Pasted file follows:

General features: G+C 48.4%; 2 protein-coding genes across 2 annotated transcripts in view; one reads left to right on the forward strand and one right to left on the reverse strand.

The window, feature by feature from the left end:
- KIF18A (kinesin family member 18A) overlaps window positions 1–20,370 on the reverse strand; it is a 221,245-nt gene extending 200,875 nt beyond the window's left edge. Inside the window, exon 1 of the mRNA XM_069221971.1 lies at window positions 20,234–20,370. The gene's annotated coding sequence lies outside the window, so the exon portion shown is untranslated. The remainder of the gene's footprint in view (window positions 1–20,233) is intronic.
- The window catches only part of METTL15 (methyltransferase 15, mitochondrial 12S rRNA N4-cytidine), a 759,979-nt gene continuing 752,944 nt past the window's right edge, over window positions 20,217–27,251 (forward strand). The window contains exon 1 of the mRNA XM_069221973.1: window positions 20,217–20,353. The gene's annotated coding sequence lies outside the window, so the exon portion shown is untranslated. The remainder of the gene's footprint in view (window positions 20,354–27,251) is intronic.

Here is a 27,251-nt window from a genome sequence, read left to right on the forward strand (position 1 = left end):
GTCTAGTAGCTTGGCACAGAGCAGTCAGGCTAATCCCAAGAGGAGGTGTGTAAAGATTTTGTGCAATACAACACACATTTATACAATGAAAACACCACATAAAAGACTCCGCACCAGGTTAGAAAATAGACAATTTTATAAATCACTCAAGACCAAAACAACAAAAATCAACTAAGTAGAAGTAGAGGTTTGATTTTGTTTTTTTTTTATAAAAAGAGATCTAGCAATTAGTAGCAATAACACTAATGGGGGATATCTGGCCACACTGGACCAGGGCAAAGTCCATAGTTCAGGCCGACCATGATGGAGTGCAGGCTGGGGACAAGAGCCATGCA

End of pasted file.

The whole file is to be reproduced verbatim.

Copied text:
General features: G+C 48.4%; 2 protein-coding genes across 2 annotated transcripts in view; one reads left to right on the forward strand and one right to left on the reverse strand.

The window, feature by feature from the left end:
- KIF18A (kinesin family member 18A) overlaps window positions 1–20,370 on the reverse strand; it is a 221,245-nt gene extending 200,875 nt beyond the window's left edge. Inside the window, exon 1 of the mRNA XM_069221971.1 lies at window positions 20,234–20,370. The gene's annotated coding sequence lies outside the window, so the exon portion shown is untranslated. The remainder of the gene's footprint in view (window positions 1–20,233) is intronic.
- The window catches only part of METTL15 (methyltransferase 15, mitochondrial 12S rRNA N4-cytidine), a 759,979-nt gene continuing 752,944 nt past the window's right edge, over window positions 20,217–27,251 (forward strand). The window contains exon 1 of the mRNA XM_069221973.1: window positions 20,217–20,353. The gene's annotated coding sequence lies outside the window, so the exon portion shown is untranslated. The remainder of the gene's footprint in view (window positions 20,354–27,251) is intronic.

Here is a 27,251-nt window from a genome sequence, read left to right on the forward strand (position 1 = left end):
GTCTAGTAGCTTGGCACAGAGCAGTCAGGCTAATCCCAAGAGGAGGTGTGTAAAGATTTTGTGCAATACAACACACATTTATACAATGAAAACACCACATAAAAGACTCCGCACCAGGTTAGAAAATAGACAATTTTATAAATCACTCAAGACCAAAACAACAAAAATCAACTAAGTAGAAGTAGAGGTTTGATTTTGTTTTTTTTTTATAAAAAGAGATCTAGCAATTAGTAGCAATAACACTAATGGGGGATATCTGGCCACACTGGACCAGGGCAAAGTCCATAGTTCAGGCCGACCATGATGGAGTGCAGGCTGGGGACAAGAGCCATGCA